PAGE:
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Tripoli-based government declares ceasefire under Russian-Turkish initiative

Military committees proposed by both sides should immediately start working on the measures guaranteeing ceasefire under the UN auspices
Head of Government of National Accord Fayez al-Sarraj EPA-EFE/ANSA/CLAUDIO PERI
Head of Government of National Accord Fayez al-Sarraj
© EPA-EFE/ANSA/CLAUDIO PERI

CAIRO, January 12. /TASS/. The Tripoli-based Government of National Accord led by Fayez al-Sarraj has declared ceasefire as part of an initiative proposed by Russia and Turkey, the cabinet said in a statement posted on its Facebook page.

"In response to a call of Turkish and Russian Presidents Tayyip Erdogan and Vladimir Putin, the head of the presidential council [who acts as the head of state, this body is led by al-Sarraj] and commander-in-chief of the Libyan Army declare ceasefire starting from January 12," the statement said.

The communique outlines a number of steps that that GNA plans to take in order to implement ceasefire. In particular, it declares that military committees proposed by both sides should immediately start working on the measures guaranteeing ceasefire under the UN auspices.

Al-Sarraj’s cabinet has also confirmed that it supports the course towards political settlement through the Berlin conference for arranging a nationwide meeting attended by all parties to the Libyan conflict. It also recalled that it has a legal right to protect itself, responding to any possible attack or aggression of the other party.

On Saturday, the Libyan National Army led by Field Marshal Khalifa Haftar also declared its agreement to stop combat actions. LNA Spokesman General Ahmed al-Mesmari announced a ceasefire from midnight on January 12 local time (01:00 Moscow time). He demanded that the opposite side back the ceasefire, vowing to give a harsh response in case of its refusal.

The presidents of Russia and Turkey called on all parties to the Libyan conflict to declare ceasefire starting from Sunday after their meeting in Istanbul on January 8.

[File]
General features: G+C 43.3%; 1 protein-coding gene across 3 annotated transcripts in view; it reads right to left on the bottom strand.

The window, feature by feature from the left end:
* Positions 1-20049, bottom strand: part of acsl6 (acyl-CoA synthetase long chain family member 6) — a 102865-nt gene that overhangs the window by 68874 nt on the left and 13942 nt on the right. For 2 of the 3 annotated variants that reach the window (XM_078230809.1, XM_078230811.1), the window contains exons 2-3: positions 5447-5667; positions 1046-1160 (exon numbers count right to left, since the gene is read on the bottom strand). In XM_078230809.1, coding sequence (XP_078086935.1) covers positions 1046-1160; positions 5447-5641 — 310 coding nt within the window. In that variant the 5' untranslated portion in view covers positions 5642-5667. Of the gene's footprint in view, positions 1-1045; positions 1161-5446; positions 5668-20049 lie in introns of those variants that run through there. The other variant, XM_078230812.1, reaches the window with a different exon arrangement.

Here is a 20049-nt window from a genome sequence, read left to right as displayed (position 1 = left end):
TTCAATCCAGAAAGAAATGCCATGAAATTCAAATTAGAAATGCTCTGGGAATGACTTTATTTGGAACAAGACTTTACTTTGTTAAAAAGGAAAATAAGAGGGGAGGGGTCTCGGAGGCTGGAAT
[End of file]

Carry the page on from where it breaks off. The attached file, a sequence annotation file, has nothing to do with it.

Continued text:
Accusations of violating ceasefire

Shortly after the ceasefire declaration, the LNA accused the Tripoli cabinet’s forces of violating the deal claiming that they had carried out attacks in a number of areas using all types of weapons, including the artillery. According to Afrigatenews portal, fierce clashes were reported near oil fields close to the international airport and in Tripoli’s southern suburb. The command confirmed that despite these attacks it remained committed to the ceasefire.

The GNA's Volcano of Anger counteroffensive operation forces also accused Haftar’s troops of violating the ceasefire, Al Jazeera TV channel reported. They claimed that Haftar’s forces had opened indiscriminate mortar fire on Salah al-Din.

Libyan crisis

Currently, Libya has two supreme executive authorities, namely the internationally recognized Tripoli-based Government of National Accord headed by Prime Minister Fayez al-Sarraj, and the interim government of Abdullah al-Thani, seated in the east of the country, alongside the parliament, which is supported by the Libyan National Army (LNA) led by Field Marshal Khalifa Haftar. On December 12, 2019, Haftar announced the launch of a win-the-war offensive against Tripoli, aiming to eradicate terrorist groups operating there.

On January 2, Turkey’s parliament approved a bill that would allow the government to send troops to Libya. This step sparked a wave of criticism across the region. On January 5, Turkish President Recep Tayyip Erdogan announced the beginning of Turkish troops’ deployment to Libya. Erdogan pointed out that the force would be "tasked with carrying out coordination actions" and with "ensuring the security of [Libya's] legitimate government," but would not be involved in fighting.